The root of our problems with the environment comes from a lack of constraint on the growth of population. There is no single right number of people that we can have as a goal: the number varies with our way of life on the planet and the state of its health. It has varied naturally from a few million when we were hunters and gatherers to a fraction of a billion as simple farmers’ but now it has grown to over six billion, which is wholly unsustainable in the present state of Gaia, even if we had the will and the ability to cut back. (ed. This was written in 2006, the population in 2019 is about 7.4 billion; and the forecast for 2050 is about 9.5 billion)

. . .

“Personally I think we would be wise to aim at a stabilized population of about half to one billion, and then we would be free to live in many different ways without harming Gaia.”

Again: Meditate on the texts and then express the ideas that come to mind. Time limit: 3 hours.

_________________

Leopold Kohr (1909-1994) was an openhearted, urbane, convivial man who loved intellectual companionship and discussion. He was an economist, jurist, political scientist, and self-described philosophical anarchist. Believing in the effectiveness of returning to the local level to solve the problems affecting humankind, he saw small self-governing communities as best able to solve their problems with their own resources. Read more . . .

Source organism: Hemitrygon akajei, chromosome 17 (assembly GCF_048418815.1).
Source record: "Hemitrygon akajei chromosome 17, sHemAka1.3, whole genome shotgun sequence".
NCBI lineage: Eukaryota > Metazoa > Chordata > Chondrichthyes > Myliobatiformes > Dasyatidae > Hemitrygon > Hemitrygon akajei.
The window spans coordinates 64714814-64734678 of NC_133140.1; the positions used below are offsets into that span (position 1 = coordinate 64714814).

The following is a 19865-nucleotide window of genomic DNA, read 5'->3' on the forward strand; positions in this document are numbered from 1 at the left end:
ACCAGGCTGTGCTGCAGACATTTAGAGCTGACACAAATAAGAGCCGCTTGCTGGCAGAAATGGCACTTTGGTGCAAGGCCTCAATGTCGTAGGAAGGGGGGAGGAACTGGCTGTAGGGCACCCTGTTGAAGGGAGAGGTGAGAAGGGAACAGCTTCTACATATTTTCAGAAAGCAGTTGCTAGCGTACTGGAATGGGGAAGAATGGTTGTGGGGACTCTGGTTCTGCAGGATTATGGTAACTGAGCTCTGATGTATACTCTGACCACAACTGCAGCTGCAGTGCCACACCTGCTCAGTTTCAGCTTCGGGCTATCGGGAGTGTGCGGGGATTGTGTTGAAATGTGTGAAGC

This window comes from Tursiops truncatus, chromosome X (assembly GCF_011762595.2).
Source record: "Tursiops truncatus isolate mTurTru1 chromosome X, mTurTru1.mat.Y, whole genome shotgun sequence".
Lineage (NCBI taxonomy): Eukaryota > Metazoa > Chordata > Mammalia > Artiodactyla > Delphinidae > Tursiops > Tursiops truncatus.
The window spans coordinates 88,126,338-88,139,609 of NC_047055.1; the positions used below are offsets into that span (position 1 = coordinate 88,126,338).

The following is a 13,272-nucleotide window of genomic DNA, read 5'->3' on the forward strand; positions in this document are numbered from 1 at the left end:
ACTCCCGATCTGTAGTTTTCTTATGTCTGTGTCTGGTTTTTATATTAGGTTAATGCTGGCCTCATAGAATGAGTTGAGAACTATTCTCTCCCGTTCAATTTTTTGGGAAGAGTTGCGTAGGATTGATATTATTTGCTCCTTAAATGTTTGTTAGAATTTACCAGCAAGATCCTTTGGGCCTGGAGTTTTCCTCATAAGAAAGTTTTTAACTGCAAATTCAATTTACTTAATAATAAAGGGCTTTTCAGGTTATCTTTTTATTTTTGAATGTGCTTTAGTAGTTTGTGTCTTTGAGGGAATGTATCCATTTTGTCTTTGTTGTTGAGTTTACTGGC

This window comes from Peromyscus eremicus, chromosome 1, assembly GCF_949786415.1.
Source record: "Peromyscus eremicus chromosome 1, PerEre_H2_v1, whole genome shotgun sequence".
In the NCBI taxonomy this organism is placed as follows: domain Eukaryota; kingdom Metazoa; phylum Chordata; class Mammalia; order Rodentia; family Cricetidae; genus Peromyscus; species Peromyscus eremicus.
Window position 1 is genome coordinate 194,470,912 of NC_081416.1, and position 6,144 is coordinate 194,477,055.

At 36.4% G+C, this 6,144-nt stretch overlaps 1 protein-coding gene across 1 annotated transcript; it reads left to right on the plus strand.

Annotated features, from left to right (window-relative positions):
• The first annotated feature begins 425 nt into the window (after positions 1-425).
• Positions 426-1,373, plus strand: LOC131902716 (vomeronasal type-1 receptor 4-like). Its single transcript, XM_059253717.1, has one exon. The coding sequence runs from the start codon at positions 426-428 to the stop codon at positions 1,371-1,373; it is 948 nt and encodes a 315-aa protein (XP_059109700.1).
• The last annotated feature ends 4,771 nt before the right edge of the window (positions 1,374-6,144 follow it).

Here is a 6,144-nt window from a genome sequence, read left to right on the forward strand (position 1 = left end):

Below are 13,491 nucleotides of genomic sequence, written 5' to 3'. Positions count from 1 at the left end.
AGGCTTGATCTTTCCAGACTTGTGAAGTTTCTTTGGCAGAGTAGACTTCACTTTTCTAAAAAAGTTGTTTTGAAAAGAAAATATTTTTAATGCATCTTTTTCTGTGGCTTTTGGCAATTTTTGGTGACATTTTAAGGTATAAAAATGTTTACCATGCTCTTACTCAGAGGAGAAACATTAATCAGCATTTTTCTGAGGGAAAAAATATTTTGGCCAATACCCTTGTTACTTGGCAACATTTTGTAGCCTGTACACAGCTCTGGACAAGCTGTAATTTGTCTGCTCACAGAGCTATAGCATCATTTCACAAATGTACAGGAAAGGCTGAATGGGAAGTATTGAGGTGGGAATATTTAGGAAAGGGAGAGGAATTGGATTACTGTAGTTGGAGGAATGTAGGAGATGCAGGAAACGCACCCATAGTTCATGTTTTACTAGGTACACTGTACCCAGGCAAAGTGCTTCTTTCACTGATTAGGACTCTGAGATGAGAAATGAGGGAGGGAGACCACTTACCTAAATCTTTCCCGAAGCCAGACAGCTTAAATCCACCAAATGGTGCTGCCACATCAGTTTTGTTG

Paul Kingsnorth – I am 75% English, 25% Greek Cypriot, 100% European and 0% European Union. I share 96% of my genetic material with chimpanzees and 60% with bananas. I am descended from the Viking Earls of the Orkney Isles. I live with my English-Punjabi wife and our two children in the west of Ireland, where 85% of the men are descended from eastern Mediterranean farmers. I’m a writer. I mainly write novels, poetry and essays. Read more . . .

James Lovelock – James Ephraim Lovelock, CH CBE FRS (born 26 July 1919) is an independent scientist, environmentalist, and futurist who lives in Dorset, England. He is best known for proposing the Gaia hypothesis, which postulates that the Earth functions as a self-regulating system. Read more . . .

Outbreaks

On my ABOUT page I discuss what I refer to as ‘the intersect of extinction”: When climate change, population growth, and human frailty come together, they produce a churning cauldron of destabilizing ingredients, locked in a deadly cycle of destructive feedback loops.

The following TED Talk by Charles C. Mann gets at some of what I mean by this when he talks about what biologists call ‘outbreaks.’

Mann says that an outbreak is “when a population or species exceeds the bounds of natural selection. Natural selection ordinarily keeps populations and species within roughly defined limits. Pests, parasites, lack of resources prevent them from expanding too much. But every now and then, a species escapes its bounds. . . . Populations explode, a hundredfold, a thousandfold, a millionfold.